Using the machine:
Rule No. 1: Never leave the laser cutter working unwatched
Rule No. 1.5: Turn on the ventilation when the laser is running
Rule No. 2: Don't keep the laser & ventilation on if you are not using the machine
Rule No. 3: Wait a minute before opening the laser cutter to retrieve your work to let bad smell ventilate out
Rule No. 4: Measure the distance from the surface which need to be cut and adjust it as necessary using the wooden ruler.
Rule No. 5: Weight down any elevated surface to avoid contact with the lens of the laser
Rule No. 6: Don't put the weights in the way of the laser (Do a test run to check it does not)
Rule No. 7: Be on the ready for fires, keep water spray near by, press stop & don't panic.
Note 1: Software 'LaserCut5.3' only accepts .dxf files
Note 2: Don't forget that the laser will cut away part of the material, thus you must increase the size slightly (link) to make sure your parts fit.
Note 3: 'Delete all' when downloading your files to the laser to make sure it erases previous work
Note 4: Do a 'test' run to check the area of your cut to make sure the size is about right
Note 5: Adjusting the power and speed is necessarily for each material e.g. power: 50% & speed: 100% is good to cut cardboard.
What I did:
I wanted to make cubes that could be constructed and joint so that the could take on any form, the tricky part in this is making sure the cubes are solid, and find a way to connect them that CAN be taken apart when you want to change the configuration.
I settle with a connecting and locking system where two different cuts in the surface of each facet allowed for two types of hinges to be inserted, one which connected two cubes and one which allowed to locked the connector hinges which are perpendicular to them.
I designed all my parts in Antimony, because you just got to admit it's just that awesome. I used the 'export as height-map' function, which essentially exports a png file using the top view as reference. Then I opened it on Adobe Illustrator, imported and traced the png files, and exported it as a .dxf.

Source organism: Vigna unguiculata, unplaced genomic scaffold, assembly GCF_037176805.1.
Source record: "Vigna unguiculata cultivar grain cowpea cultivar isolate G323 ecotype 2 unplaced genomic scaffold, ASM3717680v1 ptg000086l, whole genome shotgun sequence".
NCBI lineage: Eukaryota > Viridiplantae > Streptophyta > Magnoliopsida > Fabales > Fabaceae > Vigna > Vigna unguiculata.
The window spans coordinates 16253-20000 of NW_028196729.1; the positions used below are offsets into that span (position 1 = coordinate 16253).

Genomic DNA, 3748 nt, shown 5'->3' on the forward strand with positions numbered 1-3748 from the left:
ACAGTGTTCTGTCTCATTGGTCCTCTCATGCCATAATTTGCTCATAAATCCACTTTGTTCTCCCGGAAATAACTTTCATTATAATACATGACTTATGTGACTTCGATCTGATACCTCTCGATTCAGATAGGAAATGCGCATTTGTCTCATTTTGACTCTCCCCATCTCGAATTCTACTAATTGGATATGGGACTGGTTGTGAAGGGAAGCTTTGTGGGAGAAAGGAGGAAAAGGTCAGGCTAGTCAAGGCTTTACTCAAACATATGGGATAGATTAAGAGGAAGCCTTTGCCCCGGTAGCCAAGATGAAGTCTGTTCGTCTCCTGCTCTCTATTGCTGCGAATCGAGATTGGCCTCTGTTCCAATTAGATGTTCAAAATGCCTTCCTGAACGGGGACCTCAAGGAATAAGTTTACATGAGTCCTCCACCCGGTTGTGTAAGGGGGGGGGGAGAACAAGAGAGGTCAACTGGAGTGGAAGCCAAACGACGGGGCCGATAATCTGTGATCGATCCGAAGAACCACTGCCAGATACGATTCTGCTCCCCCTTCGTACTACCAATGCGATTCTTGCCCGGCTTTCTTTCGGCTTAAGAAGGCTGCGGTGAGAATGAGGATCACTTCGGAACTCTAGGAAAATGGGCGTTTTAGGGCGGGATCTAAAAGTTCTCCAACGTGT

I checked the scaling and if it worked on my Windows PC by installing the LaserCut software on it. I had big issues with scaling and figuring how to measure the parts correctly, eventually I managed.
I made two design, each one only need one part (facet) to construct an entire cube, the difference was mainly with the size of the indentations and the amount of gaps in the facets.
I created a total of four cubes, with the intention of making five, but the fifth was composed of facets so small that the indentations where not deep enough to interlock *Note to self, the indentations must be at least 3mm thick, like the cardboard*.
Loading the files:
After loading the cardboard within the laser cutter and turning it on
Using a USB stick I uploaded the files to the computer, imported them onto LaserCut, adjusted the scaling, power and speed. Then downloaded the file to the laser.
On the laser you set an anchor point where you prefer, test to see the area it covers, close the laser, select the file, check that all the Rules stated above are clear, and enter to start.... Watch intently at the beautiful, addicting laser and see it do it's magic *you should not do this if you are keen on keeping your eyesight*